You probably already know that by donating blood, you can potentially save a life. It’s said that 4.5 million Americans rely on blood transfusions every year to survive. If you’re not sure if you’re eligible to donate blood, can visit the Red Cross to read the requirements.
Why Should I Donate Blood?
Reason 1: Many complications happen during pregnancy and labor that can cause hemorrhaging. This includes internal bleeding from ectopic pregnancies and cervical tears that happen during childbirth.
Reason 2: People who experience severe trauma to their bodies during accidents or natural disasters may need blood transfusions to live or recover quickly.
Reason 3: Donated blood is needed for children with severe anaemia often resulting from malaria, malnutrition, or another medical condition
Reason 4: Different components of your blood— red blood cells, platelets and plasma— can be used individually for patients with specific conditions like haemophilia, thalassaemia and sickle cell disease.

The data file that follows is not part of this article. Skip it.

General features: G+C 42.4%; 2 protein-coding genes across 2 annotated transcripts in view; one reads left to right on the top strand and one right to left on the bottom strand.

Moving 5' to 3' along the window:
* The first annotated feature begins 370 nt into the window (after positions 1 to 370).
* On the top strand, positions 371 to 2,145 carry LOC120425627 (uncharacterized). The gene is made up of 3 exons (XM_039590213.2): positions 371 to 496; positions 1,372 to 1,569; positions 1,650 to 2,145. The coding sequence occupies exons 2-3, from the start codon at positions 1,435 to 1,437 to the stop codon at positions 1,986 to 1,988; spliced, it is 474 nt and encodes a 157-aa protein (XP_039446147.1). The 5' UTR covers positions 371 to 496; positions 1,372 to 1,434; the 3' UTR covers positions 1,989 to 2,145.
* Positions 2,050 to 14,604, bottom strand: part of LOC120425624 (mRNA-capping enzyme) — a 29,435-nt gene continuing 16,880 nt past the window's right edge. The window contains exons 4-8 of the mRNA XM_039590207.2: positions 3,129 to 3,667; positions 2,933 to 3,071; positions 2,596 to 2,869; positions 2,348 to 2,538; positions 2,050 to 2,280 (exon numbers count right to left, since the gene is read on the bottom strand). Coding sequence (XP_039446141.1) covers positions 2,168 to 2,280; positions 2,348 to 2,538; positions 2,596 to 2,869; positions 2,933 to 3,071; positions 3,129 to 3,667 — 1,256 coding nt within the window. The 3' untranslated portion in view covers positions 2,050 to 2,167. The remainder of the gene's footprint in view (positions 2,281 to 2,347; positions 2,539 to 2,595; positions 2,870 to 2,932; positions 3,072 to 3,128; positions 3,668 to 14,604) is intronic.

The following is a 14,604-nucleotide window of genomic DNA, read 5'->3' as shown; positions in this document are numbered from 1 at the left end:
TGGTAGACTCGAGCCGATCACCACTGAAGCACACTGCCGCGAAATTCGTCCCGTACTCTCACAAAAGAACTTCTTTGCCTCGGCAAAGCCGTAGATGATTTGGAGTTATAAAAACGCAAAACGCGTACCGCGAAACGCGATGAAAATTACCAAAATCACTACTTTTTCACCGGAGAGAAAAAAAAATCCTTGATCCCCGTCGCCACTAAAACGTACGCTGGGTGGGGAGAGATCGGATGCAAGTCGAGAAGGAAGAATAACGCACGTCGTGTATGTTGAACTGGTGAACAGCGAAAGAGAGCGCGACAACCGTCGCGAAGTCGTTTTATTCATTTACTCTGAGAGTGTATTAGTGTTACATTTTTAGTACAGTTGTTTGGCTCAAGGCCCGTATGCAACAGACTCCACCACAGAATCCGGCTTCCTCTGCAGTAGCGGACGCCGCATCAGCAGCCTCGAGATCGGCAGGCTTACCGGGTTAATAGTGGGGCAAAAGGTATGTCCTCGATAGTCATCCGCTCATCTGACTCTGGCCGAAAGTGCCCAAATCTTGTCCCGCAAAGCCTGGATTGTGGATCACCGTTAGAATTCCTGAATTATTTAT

Reason 5: Children being treated for cancer, premature infants and children having heart surgery need blood and platelets from donors of all types.
Reason 6: There’s always a need for collecting blood because red blood cells only have a shelf life of 35 to 42 days even when refrigerated. Because only ten percent of the American population donates blood, hospitals are challenged to keep their blood banks stocked for patients in need.
What Should I Expect When Donating Blood?
Donating blood is a simple process. While you should reserve about an hour for the entire process, which includes registration, paperwork, a mini-physical, and refreshments, the actual blood collection typically only takes about ten minutes. A trained phlebotomist will poke a fine needle to withdraw a pint of blood via blood vessels in your arm. Does the needle hurt? You can expect to feel a pinch for a second while the needle is inserted.